Dear Editor, with the greatest of respect to Dr. Dunn, the submission that the “FDA is always obliged to err on the side of conservatism” as an explanation for a stated fact is purely subjective (Too early to draw conclusions, February 8, 2022).
It is simply best practice to ensure that anybody
undergoing a medical treatment gives their informed consent to the treatment
and that informed consent must disclose every risk no matter how minor: See
Montgomery v Lanarkshire Healthboard (2015) UKSC 11 which effectively over
ruled the Bolam test, a legal decision I am certain your writer will be
familiar with, informed consent being such an integral aspect of the modern
healthcare your writer promotes in advancing his views.
I am genuinely surprised that a health practitioner is
not more concerned with such a critical aspect of patient care and treatment,
even as the pharmaceutical companies are exempt from liability, as failing to
disclose the risks by subjectively deciding they are not deserving of
consideration is potentially a lawsuit waiting to happen in real life practice,
based on the Montgomery decision.
I shall resile from further comment on this discussion
but not before suggesting in closing that persons who are currently vaccine
hesitant may be more inclined to lose that disposition when those in fields of
trust, such as medicine, are as transparent as possible in the disclosure
process even where the personal opinion may be that the same is not necessary.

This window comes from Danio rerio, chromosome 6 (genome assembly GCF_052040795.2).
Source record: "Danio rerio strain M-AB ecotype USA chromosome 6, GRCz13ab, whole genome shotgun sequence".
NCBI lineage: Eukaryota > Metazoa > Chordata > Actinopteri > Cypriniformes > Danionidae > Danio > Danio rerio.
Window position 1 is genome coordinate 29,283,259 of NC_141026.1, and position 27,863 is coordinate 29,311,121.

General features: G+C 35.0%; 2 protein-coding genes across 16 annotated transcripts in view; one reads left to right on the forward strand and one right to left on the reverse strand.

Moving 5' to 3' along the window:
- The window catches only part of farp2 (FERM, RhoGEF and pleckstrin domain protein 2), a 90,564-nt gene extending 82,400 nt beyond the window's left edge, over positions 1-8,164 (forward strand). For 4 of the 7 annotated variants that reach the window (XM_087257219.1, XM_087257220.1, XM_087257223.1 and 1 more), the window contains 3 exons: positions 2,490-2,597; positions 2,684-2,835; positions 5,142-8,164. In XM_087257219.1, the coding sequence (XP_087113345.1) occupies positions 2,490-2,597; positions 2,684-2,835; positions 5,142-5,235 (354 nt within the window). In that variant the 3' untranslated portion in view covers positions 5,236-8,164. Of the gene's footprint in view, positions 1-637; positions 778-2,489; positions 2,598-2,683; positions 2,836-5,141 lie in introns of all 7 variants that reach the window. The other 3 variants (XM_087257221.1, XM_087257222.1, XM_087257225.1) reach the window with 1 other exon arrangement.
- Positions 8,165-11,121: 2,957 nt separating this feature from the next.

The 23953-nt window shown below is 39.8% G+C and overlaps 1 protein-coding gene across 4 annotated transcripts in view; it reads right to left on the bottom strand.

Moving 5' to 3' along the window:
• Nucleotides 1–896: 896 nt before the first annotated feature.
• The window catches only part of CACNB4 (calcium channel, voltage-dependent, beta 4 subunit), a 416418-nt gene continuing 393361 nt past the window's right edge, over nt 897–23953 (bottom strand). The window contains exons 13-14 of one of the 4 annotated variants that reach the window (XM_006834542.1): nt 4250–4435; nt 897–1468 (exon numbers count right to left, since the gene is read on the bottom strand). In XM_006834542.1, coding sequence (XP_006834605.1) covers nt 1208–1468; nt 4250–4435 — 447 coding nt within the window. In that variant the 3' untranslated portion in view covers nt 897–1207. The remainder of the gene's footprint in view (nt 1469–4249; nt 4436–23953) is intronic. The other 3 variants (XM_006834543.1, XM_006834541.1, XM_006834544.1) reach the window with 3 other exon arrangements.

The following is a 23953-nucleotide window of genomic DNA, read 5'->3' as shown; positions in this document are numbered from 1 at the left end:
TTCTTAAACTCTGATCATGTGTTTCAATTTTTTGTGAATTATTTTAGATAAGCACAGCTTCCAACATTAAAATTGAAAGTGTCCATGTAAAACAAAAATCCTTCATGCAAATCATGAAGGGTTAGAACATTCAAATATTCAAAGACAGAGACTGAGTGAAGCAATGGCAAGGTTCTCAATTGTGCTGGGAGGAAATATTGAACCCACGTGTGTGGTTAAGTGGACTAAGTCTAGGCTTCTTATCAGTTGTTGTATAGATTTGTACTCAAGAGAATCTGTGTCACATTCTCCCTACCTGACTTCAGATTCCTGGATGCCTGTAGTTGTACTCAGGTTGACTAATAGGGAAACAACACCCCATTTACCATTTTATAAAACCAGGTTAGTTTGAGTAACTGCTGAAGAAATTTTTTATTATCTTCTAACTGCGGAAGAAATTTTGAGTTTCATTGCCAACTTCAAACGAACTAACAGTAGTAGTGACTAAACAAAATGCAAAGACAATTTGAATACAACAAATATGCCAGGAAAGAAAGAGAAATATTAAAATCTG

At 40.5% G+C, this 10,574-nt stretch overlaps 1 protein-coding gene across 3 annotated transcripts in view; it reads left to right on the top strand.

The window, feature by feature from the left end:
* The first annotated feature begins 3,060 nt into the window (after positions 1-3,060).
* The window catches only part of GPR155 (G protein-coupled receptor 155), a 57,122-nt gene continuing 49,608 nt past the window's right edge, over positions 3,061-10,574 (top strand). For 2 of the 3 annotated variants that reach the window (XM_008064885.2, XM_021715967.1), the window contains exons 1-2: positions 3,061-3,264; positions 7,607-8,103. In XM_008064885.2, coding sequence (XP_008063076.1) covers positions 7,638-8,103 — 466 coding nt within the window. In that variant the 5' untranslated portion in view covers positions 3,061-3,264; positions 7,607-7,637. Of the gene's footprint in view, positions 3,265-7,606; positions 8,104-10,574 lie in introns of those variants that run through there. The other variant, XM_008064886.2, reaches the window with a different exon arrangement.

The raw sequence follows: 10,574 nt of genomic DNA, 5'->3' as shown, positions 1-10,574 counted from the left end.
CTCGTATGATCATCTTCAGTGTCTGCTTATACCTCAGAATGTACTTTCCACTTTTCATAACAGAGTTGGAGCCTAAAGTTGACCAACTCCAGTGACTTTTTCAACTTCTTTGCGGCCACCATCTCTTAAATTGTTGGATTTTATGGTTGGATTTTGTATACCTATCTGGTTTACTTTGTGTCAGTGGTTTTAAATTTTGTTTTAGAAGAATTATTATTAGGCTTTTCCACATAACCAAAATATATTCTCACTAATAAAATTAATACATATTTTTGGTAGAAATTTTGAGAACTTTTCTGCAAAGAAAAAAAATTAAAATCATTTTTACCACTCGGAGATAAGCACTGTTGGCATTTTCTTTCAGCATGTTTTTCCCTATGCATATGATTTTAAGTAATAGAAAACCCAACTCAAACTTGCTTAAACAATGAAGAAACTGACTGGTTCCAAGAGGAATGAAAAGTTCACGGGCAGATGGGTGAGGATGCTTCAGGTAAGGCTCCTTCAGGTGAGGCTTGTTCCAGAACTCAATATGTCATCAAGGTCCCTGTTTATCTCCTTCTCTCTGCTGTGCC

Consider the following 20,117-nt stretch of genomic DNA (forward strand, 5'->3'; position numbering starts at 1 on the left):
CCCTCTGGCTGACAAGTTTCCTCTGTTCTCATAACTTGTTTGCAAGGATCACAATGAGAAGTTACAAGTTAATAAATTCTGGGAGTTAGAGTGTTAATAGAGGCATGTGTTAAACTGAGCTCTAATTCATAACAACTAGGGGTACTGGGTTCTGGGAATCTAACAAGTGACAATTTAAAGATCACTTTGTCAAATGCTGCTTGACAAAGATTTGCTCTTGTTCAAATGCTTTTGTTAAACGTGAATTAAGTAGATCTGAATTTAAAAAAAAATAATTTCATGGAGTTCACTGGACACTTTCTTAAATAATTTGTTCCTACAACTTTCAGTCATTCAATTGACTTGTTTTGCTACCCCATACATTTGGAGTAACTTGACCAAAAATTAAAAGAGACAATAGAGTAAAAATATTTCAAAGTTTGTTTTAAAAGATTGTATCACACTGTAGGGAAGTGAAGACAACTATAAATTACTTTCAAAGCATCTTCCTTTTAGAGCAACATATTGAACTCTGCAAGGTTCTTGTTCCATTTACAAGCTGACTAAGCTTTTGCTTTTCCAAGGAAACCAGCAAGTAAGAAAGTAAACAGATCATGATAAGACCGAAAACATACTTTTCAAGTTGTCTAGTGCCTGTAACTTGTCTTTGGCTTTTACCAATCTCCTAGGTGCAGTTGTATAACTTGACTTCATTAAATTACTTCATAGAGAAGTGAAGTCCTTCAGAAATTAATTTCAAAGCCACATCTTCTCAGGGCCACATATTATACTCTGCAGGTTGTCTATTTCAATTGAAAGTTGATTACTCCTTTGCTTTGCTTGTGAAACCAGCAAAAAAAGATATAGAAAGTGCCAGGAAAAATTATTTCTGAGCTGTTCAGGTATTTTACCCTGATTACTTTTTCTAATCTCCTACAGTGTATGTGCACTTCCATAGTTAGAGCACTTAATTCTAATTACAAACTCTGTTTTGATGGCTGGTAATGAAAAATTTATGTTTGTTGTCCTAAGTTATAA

(Name and address supplied)
Reply – My anonymous
critic elaborates on two of the key issues central to the everyday clinical
practice of my last 30 years of surgery: consent and trust. The first implies
passivity and is an incorrect term for what is really an active request for
treatment by the patient, who is critical to the decision making.
Kids rely on their parents to make this call.
Trust is the powerful driver. As a simple surgeon
there are huge gaps in my scientific knowledge. I bow to the far greater depth
of my colleagues in epidemiology, public health, virology, molecular biology
and immunology. I rely on them to sift through the mountain of information,
misinformation and disinformation to interpret and advise. I am “informed”
mainly by their judgement.
These are people of the highest integrity and with the
hugest intellect. Michael Baker was my classmate. Ashley Bloomfield was my
student. I know and trust them. If they say the vaccine is safe and the virus
is dangerous, I actually believe them.
This is no time for armchair semantics when the threat
is real, the issue is urgent and action must be taken. That’s why I personally
requested vaccination. Without hesitation.
Assoc Prof John Dunn FRACS
I read with interest the Secretary of Justice's response
to the complaint about Company Registrations (‘Ample time’ to re-register
companies, February 10, 2022). The rush to engage with “electronic” medium
must be tempered with the written record. If we are to take the Company
Registration seriously, then if the Department is going to deregister a
company, then surely a registered letter would be sent out to ensure the owner
has signed for receipt or if unfound the Department knows he hasn’t got the
message. I don’t think it is acceptable for the Department to send out messages
in a bottle that will be delivered on the next tide.
The other issue is if you are stuck off why is the
Department referring you to a lawyer. Why is there no standard reregistration
form available from the Department? There are many small businesses trying to
survive, let alone being aware of the need to register, their priority is
paying VAT and taxes is a regular requirement, not a one-off payment
When companies are struck off, what happens then? Does
Justice own all the assets and liabilities? What happens then?